The missions to An Loc were the most dangerous faced by airlifters in Vietnam, and perhaps in any war. Communist gunners put up "a gauntlet of fire" when their outlying spotters reported an approaching C-130. On the first day of drops Captain Bill Caldwell and SSgt Charlie Shaub earned the Air Force Cross when they brought their crippled airplane back to Tan Son Nhut after suffering major damage over An Loc. Another C-130 was shot down the same day, and two more were to follow over the next week. Night drops proved as dangerous as those flown in daytime, and as unproductive. The siege was finally broken when the airlifters turned to high-velocity drops from altitudes above the range of the antiaircraft at An Loc, which included SA-7 shoulder-fired SAM missiles. A similar effort at Kontum allowed the South Vietnamese defenders to hold that city as well.
My friend Chris Gray. Chris was my roommate at Charleston.
February, 1973, the POWs, some of whom had been held since 1965, were finally
released. The Military Airlift Command was given the honor of bringing the POWS
home, but the MAC C-141 crews were upstaged by C-130 crewmen from the 374th TAW.
In preparation for the release, several C-130 flights transported members of the
negoitating team into Hanoi. On the day of the release two C-130 crews flew into
Gia Lam airport with members of the release team and an Air Force combat control
team who brought in homing devices to help the MAC crews find the airfield. When
the prisoners were released, the two C-130 crews were standing with nothing to
do. Seeing that the first prisoners were the most badly injured, SSgt Ron
Zogoda, a loadmaster, too the initiative as he stepped forward and took the arm
of the first prisoner to be released, then escorted him across more than 100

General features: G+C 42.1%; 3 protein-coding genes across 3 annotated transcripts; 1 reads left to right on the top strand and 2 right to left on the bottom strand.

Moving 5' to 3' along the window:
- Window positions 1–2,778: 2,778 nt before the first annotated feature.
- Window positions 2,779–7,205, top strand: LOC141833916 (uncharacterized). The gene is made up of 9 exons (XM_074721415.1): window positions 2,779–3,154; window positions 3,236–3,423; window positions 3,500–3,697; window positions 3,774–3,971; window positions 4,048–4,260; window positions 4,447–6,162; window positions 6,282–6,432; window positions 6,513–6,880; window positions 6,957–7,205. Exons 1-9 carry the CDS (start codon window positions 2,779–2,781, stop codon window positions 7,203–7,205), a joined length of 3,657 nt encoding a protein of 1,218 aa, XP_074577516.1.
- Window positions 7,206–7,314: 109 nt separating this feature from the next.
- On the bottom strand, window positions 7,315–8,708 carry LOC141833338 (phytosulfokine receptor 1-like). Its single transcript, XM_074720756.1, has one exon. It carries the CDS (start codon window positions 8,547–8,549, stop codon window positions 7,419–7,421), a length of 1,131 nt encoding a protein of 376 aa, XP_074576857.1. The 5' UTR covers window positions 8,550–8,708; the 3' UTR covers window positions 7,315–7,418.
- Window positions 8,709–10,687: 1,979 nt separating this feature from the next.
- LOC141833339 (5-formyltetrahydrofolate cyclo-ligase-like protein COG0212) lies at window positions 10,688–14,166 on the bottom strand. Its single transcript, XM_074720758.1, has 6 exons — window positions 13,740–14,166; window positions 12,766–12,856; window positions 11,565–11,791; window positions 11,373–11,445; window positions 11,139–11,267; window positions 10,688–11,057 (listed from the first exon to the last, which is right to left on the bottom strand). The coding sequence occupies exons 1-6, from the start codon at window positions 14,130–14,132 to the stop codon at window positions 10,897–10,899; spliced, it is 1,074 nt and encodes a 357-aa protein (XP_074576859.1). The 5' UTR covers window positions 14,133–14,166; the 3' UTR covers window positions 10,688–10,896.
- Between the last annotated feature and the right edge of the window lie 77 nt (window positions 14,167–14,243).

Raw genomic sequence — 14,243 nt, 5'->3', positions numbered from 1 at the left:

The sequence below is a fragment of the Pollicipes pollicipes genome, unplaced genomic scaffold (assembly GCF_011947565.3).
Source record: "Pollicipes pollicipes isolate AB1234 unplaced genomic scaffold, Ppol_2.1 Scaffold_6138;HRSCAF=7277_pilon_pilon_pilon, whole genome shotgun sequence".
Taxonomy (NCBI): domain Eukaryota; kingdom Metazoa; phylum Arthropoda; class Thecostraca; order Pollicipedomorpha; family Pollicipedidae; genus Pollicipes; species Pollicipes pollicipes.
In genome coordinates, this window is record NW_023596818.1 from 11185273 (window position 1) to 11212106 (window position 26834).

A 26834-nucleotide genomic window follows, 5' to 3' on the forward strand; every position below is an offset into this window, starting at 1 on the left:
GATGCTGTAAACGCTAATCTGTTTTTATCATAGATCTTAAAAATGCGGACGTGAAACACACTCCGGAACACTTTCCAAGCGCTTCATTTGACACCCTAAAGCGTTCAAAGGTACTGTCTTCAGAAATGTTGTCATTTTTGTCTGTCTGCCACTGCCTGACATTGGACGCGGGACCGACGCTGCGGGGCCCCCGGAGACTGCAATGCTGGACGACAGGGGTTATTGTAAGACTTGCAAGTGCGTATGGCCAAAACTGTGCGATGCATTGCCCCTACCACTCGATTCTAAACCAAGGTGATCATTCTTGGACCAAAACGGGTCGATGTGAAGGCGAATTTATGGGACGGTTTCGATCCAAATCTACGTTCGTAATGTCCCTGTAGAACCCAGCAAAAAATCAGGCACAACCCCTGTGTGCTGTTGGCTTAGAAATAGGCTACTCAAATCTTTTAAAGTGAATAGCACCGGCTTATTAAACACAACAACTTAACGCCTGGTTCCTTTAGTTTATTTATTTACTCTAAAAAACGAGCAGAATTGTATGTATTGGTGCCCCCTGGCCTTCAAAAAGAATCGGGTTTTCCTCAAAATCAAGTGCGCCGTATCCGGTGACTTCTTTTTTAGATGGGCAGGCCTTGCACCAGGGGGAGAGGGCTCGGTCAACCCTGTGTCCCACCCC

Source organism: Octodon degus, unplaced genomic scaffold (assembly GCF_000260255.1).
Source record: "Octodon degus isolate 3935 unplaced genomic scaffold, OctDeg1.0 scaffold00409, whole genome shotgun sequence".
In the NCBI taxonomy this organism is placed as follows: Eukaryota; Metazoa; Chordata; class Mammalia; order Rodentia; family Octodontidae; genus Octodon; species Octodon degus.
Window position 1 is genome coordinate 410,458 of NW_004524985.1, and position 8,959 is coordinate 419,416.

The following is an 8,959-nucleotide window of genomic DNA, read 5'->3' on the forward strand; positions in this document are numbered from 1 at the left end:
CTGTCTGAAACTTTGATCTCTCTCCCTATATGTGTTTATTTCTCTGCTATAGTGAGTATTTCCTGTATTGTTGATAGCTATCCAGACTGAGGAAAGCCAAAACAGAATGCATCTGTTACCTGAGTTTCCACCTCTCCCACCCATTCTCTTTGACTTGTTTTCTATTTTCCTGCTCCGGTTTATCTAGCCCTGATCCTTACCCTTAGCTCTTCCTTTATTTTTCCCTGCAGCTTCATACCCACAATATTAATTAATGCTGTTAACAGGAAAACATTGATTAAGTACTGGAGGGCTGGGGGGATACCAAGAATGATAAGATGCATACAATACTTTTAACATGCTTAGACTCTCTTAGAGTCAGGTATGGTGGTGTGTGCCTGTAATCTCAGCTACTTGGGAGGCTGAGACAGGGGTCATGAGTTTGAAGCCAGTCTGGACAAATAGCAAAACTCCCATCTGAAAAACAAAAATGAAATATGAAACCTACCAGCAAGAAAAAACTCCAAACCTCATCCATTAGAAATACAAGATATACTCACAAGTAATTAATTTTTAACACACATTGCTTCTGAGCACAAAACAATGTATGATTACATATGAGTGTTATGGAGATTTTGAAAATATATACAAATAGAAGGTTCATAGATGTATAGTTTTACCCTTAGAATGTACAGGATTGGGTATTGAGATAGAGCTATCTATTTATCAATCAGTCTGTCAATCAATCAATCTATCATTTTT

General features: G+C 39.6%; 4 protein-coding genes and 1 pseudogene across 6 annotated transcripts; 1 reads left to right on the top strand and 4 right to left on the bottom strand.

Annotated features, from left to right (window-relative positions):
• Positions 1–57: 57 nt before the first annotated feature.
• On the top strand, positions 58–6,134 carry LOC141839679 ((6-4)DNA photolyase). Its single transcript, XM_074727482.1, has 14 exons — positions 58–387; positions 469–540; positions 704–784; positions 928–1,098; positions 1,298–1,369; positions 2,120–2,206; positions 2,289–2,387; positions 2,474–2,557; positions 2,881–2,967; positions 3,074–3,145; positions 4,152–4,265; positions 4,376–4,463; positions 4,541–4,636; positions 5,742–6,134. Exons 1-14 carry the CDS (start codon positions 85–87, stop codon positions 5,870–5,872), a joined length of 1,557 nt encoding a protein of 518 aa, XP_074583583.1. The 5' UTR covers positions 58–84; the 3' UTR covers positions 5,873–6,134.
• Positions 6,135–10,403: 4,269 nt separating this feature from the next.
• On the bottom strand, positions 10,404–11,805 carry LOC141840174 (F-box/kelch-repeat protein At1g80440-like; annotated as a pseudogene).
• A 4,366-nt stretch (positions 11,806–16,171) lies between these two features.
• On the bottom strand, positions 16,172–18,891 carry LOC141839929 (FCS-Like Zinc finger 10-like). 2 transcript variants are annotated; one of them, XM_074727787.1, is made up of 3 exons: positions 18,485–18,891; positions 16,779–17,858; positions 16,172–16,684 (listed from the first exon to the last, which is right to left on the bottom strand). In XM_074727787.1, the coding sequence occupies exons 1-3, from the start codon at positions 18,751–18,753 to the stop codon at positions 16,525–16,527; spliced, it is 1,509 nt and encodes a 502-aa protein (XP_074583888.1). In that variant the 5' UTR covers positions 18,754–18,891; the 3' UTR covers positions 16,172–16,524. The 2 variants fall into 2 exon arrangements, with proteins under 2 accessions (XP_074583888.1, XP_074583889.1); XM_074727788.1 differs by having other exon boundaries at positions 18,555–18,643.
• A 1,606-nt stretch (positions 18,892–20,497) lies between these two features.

feet of tarmac to where the MAC "freedom birds" waited. (The MAC C-141 crews
were under strict instructions not to leave their airplanes.) The other members
of the two crews followed Zgoda's lead. When the POWS got to their first stop in
the Philippines, they told Gen. Wiliam Moore, commander of 13th Air Force, how
they appreciated the fact that the first Americans they talked too were combat
crewmembes like themselves. Consequently, on subsequent releases, the C-130
crews were assigned escort duty with the returning prisoners.
While American combat participation in the Vietnam War ceased with the 1973 ceasefire, airlift continued to play a role in the ongoing war in nearby Laos and Cambodia. Throughout 1974 and into 1975 the United States maintained a major airlift of supplies to the besieged Cambodian city of Phonm Penh. Fearful of the loss of an Air Force crew, the United States turned to the use of civilian contract crews, as they had done during the French IndoChina War. A company known as BirdAir recruited former military airlifters to fly USAF C-130s provided "on loan" from the Air Force for the resupply effort. In spite of the airlift effort, Phonm Penh fell to the Communists in April, 1975, only a few days before Saigon also fell, bringing the long Vietnam War to a final conclusion.
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(A C-130A during a ground proximity extraction at Khe Sanh during the siege.)
Last Updated 6/5/2011